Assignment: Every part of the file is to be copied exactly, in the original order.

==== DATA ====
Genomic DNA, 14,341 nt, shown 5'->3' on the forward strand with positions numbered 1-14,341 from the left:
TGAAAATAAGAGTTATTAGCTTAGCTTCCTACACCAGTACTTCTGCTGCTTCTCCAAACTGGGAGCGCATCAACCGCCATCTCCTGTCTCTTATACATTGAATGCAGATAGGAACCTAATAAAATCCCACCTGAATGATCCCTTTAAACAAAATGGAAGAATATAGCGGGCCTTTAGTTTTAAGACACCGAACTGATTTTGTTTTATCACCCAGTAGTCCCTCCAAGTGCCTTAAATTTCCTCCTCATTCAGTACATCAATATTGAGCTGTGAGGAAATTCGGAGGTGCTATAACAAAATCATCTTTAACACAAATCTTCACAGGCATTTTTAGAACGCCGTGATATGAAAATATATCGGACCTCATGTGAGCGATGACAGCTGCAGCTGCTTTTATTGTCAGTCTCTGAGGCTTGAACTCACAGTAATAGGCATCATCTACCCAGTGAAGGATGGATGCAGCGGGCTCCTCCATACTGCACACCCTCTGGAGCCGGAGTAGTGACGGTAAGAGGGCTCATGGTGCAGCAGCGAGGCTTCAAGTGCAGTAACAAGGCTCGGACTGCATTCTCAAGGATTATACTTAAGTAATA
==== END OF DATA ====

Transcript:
Genomic DNA, 14,341 nt, shown 5'->3' on the forward strand with positions numbered 1-14,341 from the left:
TGAAAATAAGAGTTATTAGCTTAGCTTCCTACACCAGTACTTCTGCTGCTTCTCCAAACTGGGAGCGCATCAACCGCCATCTCCTGTCTCTTATACATTGAATGCAGATAGGAACCTAATAAAATCCCACCTGAATGATCCCTTTAAACAAAATGGAAGAATATAGCGGGCCTTTAGTTTTAAGACACCGAACTGATTTTGTTTTATCACCCAGTAGTCCCTCCAAGTGCCTTAAATTTCCTCCTCATTCAGTACATCAATATTGAGCTGTGAGGAAATTCGGAGGTGCTATAACAAAATCATCTTTAACACAAATCTTCACAGGCATTTTTAGAACGCCGTGATATGAAAATATATCGGACCTCATGTGAGCGATGACAGCTGCAGCTGCTTTTATTGTCAGTCTCTGAGGCTTGAACTCACAGTAATAGGCATCATCTACCCAGTGAAGGATGGATGCAGCGGGCTCCTCCATACTGCACACCCTCTGGAGCCGGAGTAGTGACGGTAAGAGGGCTCATGGTGCAGCAGCGAGGCTTCAAGTGCAGTAACAAGGCTCGGACTGCATTCTCAAGGATTATACTTAAGTAATA